And, as a trader, you carry them with you into every encounter with uncertainty you engage.  You are always on the edge between your silent partner appearing calm and transparent to your awareness and having your silent partner activate the survival instincts of your emotional brain.  Any time you experience uncertainty, you also experience a biologically driven loss of control.  This is the fear of loss that takes over the thinking brain and causes you to freeze, as your thinking brain wants to pull the trigger.  To the survival instincts, this is a victory.  By not letting you get into the trade in the first place, you have minimized the potential of loss.  This is a victory to the short-term survival focus of the emotional brain – by not getting into the trade, the threat of loss can be averted.  The emotional brain is incapable of understanding that you have also lost the potential for long term profit.  Your silent partner has a completely different agenda than the thinking brain – which has now been hijacked by the power of your survival instincts.

   The hunter in the trader experiences a different bias.  There is an excitement that builds for the hunt (feeling that urgency to act).  Hunting big game with spears and arrows demands an instinct to chase the opportunity, although there is significant danger.  The excitement takes it over the top and the hunt is on. (Have you ever jumped into a trade and later wished you had not?).  Think about what it must have been like to hunt and chase down a giant mastodon.  That desire to chase is necessary as is the excitement needed to overcome the danger of engaging such an animal.  Every time you have experienced impulsiveness when you have jumped into trades, you have experienced this old adaptation for survival.  The problem is that the behaviors are no longer adaptive for the survival of the trader in the new world of probability.  You literally are going to have to learn how to work with your silent partner very differently – survival vs. probability.  Instead of your survival instincts dictating what you do when you experience the uncertainty of engaging the challenges of trading, you will need to teach the emotional brain a very different way of engaging uncertainty.  Not from a survival perspective (that’s the mind you came to trading with), but from a probability mindset that unlocks survival from the management of uncertainty.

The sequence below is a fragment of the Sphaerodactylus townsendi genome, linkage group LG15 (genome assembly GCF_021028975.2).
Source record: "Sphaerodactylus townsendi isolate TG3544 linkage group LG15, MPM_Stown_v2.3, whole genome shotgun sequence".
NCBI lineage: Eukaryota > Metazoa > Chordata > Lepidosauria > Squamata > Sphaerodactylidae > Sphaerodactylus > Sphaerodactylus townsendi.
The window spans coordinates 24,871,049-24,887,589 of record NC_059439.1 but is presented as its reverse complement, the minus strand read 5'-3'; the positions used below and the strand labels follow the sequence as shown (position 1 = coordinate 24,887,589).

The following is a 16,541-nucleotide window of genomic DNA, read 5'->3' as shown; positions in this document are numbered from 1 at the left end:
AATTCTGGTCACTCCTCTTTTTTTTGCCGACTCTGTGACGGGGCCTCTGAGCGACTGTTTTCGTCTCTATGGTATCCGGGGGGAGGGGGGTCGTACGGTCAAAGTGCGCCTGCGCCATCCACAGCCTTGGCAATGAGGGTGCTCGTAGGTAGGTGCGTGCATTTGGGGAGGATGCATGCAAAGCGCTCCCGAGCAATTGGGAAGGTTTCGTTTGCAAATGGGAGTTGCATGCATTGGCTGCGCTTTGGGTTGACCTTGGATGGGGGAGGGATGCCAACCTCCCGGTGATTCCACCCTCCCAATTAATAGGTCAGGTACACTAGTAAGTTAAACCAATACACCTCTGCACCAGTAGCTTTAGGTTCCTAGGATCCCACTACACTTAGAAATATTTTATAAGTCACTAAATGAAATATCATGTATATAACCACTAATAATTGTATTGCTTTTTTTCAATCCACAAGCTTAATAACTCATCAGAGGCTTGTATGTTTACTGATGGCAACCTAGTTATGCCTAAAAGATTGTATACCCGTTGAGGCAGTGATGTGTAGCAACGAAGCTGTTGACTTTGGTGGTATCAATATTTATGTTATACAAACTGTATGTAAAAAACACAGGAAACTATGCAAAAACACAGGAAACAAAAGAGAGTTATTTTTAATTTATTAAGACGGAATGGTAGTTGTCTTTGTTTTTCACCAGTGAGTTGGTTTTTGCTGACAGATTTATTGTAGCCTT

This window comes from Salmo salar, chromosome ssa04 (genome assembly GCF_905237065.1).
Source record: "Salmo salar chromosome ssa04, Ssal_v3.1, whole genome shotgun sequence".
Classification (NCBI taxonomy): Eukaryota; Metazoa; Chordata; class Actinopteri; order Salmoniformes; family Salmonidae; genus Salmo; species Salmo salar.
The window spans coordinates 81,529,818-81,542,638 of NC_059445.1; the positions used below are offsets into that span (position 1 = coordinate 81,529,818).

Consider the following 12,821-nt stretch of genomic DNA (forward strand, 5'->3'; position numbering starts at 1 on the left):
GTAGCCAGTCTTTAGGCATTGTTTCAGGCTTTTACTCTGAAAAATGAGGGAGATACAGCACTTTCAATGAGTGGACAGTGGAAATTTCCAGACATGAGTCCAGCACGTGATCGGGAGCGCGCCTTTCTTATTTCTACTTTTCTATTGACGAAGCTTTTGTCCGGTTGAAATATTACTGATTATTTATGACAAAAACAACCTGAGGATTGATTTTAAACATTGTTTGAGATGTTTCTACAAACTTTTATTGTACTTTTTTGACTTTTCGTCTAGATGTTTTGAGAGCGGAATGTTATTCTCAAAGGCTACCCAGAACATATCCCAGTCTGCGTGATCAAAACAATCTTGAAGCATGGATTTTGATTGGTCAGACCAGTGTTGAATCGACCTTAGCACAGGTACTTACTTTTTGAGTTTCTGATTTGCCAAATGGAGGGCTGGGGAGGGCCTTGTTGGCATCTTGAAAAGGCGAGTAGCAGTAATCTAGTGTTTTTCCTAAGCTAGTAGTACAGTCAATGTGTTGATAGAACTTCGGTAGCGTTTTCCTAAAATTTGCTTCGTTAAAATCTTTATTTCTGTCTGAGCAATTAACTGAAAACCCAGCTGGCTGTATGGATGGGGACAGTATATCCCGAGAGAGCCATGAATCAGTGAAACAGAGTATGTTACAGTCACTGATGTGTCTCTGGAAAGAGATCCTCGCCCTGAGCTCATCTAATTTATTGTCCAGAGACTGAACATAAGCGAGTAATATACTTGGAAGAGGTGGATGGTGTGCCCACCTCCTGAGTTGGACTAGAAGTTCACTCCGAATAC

Learning to Work with Your Silent Partner

   The most important thing is to understand that you have a silent partner in the survival instincts of your emotional brain - whether you like it or not.  It sits ready to knock out your thinking brain’s access to knowledge in the flash of a moment.  And ignoring it simply sets the trader up for trouble.  With understanding and training, the emotional reactivity of your emotional brain’s survival instincts can be regulated so that your thinking brain is not hijacked just when you need it.  Even better, you can learn how to create a highly effective partnership between your thinking and emotional brain that can allow you to take your trading to a new levels.

   From that new-found understanding of what makes the emotional brain’s survival instincts tick, the trader no longer steps ignorantly into harm’s way.  The first skill that I encourage you to learn is to observe your body and your mind so that you can catch emotional triggers before they become dangerous to your trading mind.  You do this by noticing the build-up of muscle tension in your body.  Muscle tension is always an indication of emotional arousal.  As the emotion gathers strength, the muscles of the body move from a relaxed state to a tense state, poised for action.  This is called emotional arousal.  It is here that you first learn how to work with your silent partner.  Relaxing the muscles also calms the emotion down.  As you calm the emotion down, your silent partner does not seize control of thinking.  People who learn how to observe the arousal of an emotion as muscle tension have the advantage of not being emotionally hijacked out of their ignorance.

   Working with your breath is similar.  As an emotion escalates, your breathing changes.  Most people notice that they hold their breath or start breathing shallowly as the survival instincts take over their conscious mind.  Yet, if traders train themselves to observe the change in breathing BEFORE IT BECOMES A PROBLEM, they are able to use bellows breathing to re-establish emotional calm.  The management of muscle tension and breathing are necessary to keep your silent partner calm so that it does not mutiny and take over the trading mind.

Getting at the Emotional Learning that Drives Emotional Reactivity